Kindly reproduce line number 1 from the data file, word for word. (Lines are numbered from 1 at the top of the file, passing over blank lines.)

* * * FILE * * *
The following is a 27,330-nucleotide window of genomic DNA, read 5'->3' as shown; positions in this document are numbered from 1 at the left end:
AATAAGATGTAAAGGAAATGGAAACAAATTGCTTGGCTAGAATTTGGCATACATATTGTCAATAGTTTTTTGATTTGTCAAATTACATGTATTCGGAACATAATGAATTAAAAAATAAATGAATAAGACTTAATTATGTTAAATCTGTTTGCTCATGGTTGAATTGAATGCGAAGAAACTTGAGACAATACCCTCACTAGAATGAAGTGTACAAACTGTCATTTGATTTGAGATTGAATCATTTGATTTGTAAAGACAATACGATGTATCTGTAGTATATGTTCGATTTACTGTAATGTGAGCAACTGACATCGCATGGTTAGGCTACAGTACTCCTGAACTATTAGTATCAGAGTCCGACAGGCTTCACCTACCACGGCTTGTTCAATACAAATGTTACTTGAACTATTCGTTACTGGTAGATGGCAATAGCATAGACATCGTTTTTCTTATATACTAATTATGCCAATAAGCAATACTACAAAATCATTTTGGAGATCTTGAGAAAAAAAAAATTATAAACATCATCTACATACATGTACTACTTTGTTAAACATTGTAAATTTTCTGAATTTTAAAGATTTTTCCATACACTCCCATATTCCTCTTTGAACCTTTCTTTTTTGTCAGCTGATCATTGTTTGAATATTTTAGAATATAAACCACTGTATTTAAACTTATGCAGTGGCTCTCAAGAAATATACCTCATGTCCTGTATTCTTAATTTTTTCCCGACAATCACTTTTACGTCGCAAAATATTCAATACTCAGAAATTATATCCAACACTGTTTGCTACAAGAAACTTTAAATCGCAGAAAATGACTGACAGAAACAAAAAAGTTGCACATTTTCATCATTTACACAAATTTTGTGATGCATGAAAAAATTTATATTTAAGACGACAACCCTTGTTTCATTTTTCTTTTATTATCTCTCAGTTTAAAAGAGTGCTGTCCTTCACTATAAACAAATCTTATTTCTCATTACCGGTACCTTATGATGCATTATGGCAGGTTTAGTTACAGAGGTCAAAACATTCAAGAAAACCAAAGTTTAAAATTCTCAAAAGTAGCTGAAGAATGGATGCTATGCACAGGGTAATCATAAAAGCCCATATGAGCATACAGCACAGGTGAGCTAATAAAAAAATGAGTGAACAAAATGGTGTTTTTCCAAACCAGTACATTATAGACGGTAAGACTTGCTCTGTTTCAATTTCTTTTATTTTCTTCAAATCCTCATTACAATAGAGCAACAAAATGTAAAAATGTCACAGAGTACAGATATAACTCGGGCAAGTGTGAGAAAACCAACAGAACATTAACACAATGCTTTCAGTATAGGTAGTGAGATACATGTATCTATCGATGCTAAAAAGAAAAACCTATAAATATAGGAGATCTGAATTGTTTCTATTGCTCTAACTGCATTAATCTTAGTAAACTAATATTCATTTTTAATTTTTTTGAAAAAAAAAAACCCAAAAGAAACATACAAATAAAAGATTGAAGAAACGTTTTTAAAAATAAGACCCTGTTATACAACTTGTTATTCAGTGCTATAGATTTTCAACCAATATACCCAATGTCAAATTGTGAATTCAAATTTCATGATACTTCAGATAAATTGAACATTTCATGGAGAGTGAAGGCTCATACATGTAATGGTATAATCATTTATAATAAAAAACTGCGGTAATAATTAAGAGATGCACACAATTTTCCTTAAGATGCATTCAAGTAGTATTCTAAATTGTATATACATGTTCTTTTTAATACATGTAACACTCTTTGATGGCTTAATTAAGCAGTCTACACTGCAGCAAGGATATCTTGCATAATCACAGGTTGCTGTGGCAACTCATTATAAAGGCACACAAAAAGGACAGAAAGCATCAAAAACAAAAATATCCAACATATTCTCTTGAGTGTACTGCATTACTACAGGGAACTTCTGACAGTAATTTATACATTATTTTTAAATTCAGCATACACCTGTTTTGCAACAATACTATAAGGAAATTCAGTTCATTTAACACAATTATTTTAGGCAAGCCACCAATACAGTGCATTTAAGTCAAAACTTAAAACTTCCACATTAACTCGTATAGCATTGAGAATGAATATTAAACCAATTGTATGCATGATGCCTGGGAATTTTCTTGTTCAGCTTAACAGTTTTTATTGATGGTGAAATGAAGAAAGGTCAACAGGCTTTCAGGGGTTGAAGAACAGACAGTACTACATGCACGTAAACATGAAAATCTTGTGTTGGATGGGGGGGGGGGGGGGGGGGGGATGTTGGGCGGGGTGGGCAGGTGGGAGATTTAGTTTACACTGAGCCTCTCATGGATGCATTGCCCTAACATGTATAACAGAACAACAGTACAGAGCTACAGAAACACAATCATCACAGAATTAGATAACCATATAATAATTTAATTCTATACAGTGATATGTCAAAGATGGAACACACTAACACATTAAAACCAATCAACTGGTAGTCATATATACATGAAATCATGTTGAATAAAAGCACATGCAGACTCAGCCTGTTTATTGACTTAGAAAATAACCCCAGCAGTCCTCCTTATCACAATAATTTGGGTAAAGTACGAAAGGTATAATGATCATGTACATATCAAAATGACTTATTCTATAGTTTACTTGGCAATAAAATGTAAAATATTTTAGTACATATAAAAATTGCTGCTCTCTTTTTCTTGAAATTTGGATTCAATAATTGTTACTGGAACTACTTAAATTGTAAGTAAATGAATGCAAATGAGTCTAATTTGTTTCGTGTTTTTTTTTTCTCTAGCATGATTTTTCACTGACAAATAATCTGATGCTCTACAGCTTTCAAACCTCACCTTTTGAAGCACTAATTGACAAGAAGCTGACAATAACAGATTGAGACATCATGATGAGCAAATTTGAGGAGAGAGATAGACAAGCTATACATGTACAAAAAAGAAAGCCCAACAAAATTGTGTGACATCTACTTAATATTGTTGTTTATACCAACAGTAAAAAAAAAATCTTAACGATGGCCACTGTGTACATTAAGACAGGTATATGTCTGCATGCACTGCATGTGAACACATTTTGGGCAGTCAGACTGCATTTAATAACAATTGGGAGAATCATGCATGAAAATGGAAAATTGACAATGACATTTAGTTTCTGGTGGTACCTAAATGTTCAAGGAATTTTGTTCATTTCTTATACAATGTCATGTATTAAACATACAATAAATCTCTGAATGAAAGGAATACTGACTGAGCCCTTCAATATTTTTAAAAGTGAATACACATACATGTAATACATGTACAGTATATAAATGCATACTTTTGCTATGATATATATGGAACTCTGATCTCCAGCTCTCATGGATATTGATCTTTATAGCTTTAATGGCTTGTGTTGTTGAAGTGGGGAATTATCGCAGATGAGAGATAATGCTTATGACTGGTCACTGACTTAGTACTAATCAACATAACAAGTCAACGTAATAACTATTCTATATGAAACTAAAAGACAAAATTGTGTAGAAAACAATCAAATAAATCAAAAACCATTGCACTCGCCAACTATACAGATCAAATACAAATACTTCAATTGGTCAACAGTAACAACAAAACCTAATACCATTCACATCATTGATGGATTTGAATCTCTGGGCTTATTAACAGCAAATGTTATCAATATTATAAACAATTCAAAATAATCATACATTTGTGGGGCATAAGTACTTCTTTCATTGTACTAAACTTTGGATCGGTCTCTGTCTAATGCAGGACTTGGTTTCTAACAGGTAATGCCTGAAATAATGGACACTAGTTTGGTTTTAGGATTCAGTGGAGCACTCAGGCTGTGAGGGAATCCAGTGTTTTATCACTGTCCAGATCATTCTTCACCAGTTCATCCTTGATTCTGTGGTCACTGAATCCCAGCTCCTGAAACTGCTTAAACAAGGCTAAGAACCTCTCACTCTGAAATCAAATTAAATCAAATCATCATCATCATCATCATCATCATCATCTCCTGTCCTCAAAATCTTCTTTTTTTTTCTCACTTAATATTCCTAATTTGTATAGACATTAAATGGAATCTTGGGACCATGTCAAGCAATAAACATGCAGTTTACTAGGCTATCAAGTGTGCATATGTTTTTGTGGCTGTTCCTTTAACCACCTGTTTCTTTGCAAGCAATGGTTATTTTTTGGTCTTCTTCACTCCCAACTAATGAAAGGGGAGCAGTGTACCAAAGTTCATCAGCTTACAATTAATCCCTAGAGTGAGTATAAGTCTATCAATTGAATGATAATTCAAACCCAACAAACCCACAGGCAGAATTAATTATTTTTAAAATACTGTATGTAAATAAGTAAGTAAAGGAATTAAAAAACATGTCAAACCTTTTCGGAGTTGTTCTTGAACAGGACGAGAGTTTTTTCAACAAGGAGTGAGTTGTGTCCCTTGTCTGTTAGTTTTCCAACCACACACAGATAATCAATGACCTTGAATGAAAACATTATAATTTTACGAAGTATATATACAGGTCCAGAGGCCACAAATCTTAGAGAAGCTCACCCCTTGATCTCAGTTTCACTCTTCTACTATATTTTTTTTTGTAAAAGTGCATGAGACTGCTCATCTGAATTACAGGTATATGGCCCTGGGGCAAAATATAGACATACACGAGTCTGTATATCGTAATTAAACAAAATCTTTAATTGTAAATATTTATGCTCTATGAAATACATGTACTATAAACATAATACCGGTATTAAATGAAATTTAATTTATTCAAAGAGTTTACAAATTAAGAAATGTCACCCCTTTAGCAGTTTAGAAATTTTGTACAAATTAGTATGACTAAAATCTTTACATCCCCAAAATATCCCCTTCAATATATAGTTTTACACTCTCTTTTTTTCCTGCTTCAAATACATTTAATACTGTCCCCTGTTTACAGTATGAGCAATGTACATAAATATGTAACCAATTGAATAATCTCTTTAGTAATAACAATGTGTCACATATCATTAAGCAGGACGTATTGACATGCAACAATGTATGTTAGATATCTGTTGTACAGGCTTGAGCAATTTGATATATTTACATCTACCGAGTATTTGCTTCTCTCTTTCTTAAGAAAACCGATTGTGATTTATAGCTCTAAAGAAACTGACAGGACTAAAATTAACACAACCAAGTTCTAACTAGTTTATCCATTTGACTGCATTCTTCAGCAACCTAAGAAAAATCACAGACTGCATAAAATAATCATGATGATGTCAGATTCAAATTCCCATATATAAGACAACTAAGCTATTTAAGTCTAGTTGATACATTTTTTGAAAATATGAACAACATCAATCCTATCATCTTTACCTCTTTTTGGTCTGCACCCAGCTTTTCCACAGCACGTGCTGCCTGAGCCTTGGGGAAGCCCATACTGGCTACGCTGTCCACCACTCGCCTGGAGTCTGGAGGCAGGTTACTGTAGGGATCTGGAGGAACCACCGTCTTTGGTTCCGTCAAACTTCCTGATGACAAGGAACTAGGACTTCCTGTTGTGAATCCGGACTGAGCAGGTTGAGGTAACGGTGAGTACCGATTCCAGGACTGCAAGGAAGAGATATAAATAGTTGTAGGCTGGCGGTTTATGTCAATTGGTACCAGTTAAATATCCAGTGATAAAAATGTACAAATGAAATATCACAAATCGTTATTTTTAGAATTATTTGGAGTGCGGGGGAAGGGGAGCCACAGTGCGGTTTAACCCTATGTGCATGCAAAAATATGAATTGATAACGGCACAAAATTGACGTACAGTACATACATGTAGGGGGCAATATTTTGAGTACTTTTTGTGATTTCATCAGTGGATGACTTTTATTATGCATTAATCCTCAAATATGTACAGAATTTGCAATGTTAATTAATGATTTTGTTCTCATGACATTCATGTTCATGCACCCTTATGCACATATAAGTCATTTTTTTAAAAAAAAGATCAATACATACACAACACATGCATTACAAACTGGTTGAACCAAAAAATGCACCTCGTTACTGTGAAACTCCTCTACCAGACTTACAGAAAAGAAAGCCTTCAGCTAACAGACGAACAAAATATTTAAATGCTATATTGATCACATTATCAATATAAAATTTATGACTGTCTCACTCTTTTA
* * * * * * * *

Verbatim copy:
The following is a 27,330-nucleotide window of genomic DNA, read 5'->3' as shown; positions in this document are numbered from 1 at the left end: